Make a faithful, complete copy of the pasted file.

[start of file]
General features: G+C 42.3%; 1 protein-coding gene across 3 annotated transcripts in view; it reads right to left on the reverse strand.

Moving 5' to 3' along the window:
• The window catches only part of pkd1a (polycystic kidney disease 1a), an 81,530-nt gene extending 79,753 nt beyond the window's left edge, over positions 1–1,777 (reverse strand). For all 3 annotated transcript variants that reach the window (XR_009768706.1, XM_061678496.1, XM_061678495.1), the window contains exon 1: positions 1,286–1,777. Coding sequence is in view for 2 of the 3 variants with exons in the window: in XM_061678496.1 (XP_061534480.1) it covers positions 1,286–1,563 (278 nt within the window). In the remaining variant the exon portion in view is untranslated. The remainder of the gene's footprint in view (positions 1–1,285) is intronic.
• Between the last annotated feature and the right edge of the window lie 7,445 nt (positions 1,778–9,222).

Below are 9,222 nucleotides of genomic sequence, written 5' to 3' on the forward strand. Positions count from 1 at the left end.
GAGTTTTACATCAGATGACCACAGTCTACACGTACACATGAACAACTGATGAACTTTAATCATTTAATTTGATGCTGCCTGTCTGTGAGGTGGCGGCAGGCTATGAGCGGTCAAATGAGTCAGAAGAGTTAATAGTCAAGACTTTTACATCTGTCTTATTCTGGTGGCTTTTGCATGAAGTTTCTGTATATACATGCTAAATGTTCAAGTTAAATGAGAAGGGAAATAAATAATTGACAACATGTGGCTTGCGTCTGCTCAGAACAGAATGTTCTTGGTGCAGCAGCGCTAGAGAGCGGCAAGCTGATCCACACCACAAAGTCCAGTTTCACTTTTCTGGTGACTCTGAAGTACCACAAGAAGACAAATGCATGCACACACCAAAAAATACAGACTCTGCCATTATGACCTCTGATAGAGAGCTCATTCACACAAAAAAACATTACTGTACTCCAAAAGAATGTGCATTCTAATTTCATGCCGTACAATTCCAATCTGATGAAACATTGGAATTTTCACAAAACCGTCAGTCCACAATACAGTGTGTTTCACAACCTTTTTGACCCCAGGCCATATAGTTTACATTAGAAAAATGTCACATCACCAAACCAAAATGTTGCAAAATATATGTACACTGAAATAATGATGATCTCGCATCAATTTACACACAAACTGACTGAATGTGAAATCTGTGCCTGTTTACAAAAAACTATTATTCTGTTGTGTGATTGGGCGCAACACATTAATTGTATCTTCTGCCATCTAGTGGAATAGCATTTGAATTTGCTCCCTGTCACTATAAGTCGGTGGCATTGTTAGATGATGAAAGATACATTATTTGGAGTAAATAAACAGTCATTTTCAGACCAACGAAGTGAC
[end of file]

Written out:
General features: G+C 42.3%; 1 protein-coding gene across 3 annotated transcripts in view; it reads right to left on the reverse strand.

Moving 5' to 3' along the window:
• The window catches only part of pkd1a (polycystic kidney disease 1a), an 81,530-nt gene extending 79,753 nt beyond the window's left edge, over positions 1–1,777 (reverse strand). For all 3 annotated transcript variants that reach the window (XR_009768706.1, XM_061678496.1, XM_061678495.1), the window contains exon 1: positions 1,286–1,777. Coding sequence is in view for 2 of the 3 variants with exons in the window: in XM_061678496.1 (XP_061534480.1) it covers positions 1,286–1,563 (278 nt within the window). In the remaining variant the exon portion in view is untranslated. The remainder of the gene's footprint in view (positions 1–1,285) is intronic.
• Between the last annotated feature and the right edge of the window lie 7,445 nt (positions 1,778–9,222).

Below are 9,222 nucleotides of genomic sequence, written 5' to 3' on the forward strand. Positions count from 1 at the left end.
GAGTTTTACATCAGATGACCACAGTCTACACGTACACATGAACAACTGATGAACTTTAATCATTTAATTTGATGCTGCCTGTCTGTGAGGTGGCGGCAGGCTATGAGCGGTCAAATGAGTCAGAAGAGTTAATAGTCAAGACTTTTACATCTGTCTTATTCTGGTGGCTTTTGCATGAAGTTTCTGTATATACATGCTAAATGTTCAAGTTAAATGAGAAGGGAAATAAATAATTGACAACATGTGGCTTGCGTCTGCTCAGAACAGAATGTTCTTGGTGCAGCAGCGCTAGAGAGCGGCAAGCTGATCCACACCACAAAGTCCAGTTTCACTTTTCTGGTGACTCTGAAGTACCACAAGAAGACAAATGCATGCACACACCAAAAAATACAGACTCTGCCATTATGACCTCTGATAGAGAGCTCATTCACACAAAAAAACATTACTGTACTCCAAAAGAATGTGCATTCTAATTTCATGCCGTACAATTCCAATCTGATGAAACATTGGAATTTTCACAAAACCGTCAGTCCACAATACAGTGTGTTTCACAACCTTTTTGACCCCAGGCCATATAGTTTACATTAGAAAAATGTCACATCACCAAACCAAAATGTTGCAAAATATATGTACACTGAAATAATGATGATCTCGCATCAATTTACACACAAACTGACTGAATGTGAAATCTGTGCCTGTTTACAAAAAACTATTATTCTGTTGTGTGATTGGGCGCAACACATTAATTGTATCTTCTGCCATCTAGTGGAATAGCATTTGAATTTGCTCCCTGTCACTATAAGTCGGTGGCATTGTTAGATGATGAAAGATACATTATTTGGAGTAAATAAACAGTCATTTTCAGACCAACGAAGTGAC